“I was clueless,” she exclaimed. “But I kept my head down and worked. I didn’t jump a single rail until I had been here four or five months. But I didn’t care, because I had to learn to trot a certain horse properly or clip properly. I’ve learned so many things, and from so many perspectives.”
Now, Kyle counts Marissa as an integral part of his training and sales business. With her deftly handling clients, riding horses and managing the day-to-day of Apex Equestrian USA, she’s opened Kyle up to take the business international.
“My business wouldn’t be possible without Marissa,” Kyle said. “Marissa can fill in any spot we’re lacking and make it work. Sometimes that may be building up young horses, preparing the farm for a hurricane, doing paperwork on a Monday morning or riding the grand prix while I’m watching via live stream from across the Atlantic. Riding in the grand prix is the most fun and it’s where everyone can see she’s becoming a star, but it’s her work behind the scenes that allows me to give her the opportunity to ride in those classes.”
But it takes more than hard work to earn success as a young professional. Both Marissa and Kyle advise aspiring young riders to combine their work ethic with smarts, patience and a humble attitude. And Marissa encourages budding professionals to stand up for themselves, as not every vacant working student or rider position will align with your professional goals.
“Make sure you know what you’re getting into with every job you take,” she advised. “You need to be clear on what you want out of a position and make sure you’re getting opportunities.
“You need the confidence to power through the ups and downs, but you need to be humble and understand that you will never, ever know everything. And you need to know that’s okay. Be smart about it and watch out for your interests, because no one else is going to.”
One Good Round
Despite her words of warning, Marissa feels she lucked out becoming part of the Apex Equestrian family. But she admits there are challenges she faces as a young rider working her way up the ranks. As a rider for a sales barn Marissa said it can be hard to consistently progress in the show ring.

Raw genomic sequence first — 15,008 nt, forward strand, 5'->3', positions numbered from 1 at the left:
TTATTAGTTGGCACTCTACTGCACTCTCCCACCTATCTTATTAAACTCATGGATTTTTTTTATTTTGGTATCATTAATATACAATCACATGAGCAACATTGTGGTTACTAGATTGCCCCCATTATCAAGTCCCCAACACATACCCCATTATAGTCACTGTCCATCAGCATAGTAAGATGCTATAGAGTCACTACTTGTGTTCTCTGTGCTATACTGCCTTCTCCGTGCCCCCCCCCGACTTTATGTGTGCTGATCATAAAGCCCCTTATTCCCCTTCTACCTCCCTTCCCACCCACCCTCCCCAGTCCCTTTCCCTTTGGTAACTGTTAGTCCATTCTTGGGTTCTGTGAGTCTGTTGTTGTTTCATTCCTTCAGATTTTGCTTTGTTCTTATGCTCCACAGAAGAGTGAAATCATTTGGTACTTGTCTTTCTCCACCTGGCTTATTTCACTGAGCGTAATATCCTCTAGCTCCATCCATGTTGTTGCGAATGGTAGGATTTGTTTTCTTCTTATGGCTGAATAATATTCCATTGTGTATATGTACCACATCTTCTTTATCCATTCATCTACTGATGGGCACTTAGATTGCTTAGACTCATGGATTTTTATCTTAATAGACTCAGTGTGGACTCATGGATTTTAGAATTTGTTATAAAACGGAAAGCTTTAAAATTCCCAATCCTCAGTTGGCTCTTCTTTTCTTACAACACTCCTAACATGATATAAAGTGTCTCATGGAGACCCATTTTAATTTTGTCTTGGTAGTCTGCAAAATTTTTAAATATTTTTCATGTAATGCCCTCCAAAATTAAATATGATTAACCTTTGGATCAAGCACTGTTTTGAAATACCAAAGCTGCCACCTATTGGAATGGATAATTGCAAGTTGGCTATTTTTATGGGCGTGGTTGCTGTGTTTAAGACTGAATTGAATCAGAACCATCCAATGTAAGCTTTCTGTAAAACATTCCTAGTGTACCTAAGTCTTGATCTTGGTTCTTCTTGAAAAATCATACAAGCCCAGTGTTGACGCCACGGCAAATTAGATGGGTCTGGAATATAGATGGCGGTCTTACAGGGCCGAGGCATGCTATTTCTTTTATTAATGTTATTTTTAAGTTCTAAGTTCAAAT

“Everything is for sale and the horses always come first,” she said. “It’s been the biggest struggle for me because the horses come and go so fast, it makes it hard to step up into a bigger class and do well.”
One thing that isn’t a struggle for Marissa is her motivation to stick with the grind. Despite the ebbs and flows of the horse business, her focus on the basics doesn’t waver.
“All I need is one good round,” she said. “One good round in the show ring can hold me through months of turmoil. Or I hold on to the feeling of doing night check when all the horses whinny at you. It’s the little things that matter so much. If I were to fall off tomorrow and never be able to ride again, I would still love spending time with the horses. The horses keep me going every day.”
Ever the realist, Marissa’s career goals are practical and well within the realm of possibility. For her, the future is about continuing to better herself and the horses, while also aiming for the world’s biggest 5* grand prix tracks and Olympic medals.
“I would love to do those things, but I’m realistic,” she said, “It’s taken a long time for me to even accept the possibility that this could be my life. I’m happy to do it the right way, to take my time and get there. If I can’t reach all of my goals, I’ll be happy training horses and making an impact in every way that I’m able.”
Photos by Photologia — Ann Blaine Davidson Photography, unless noted otherwise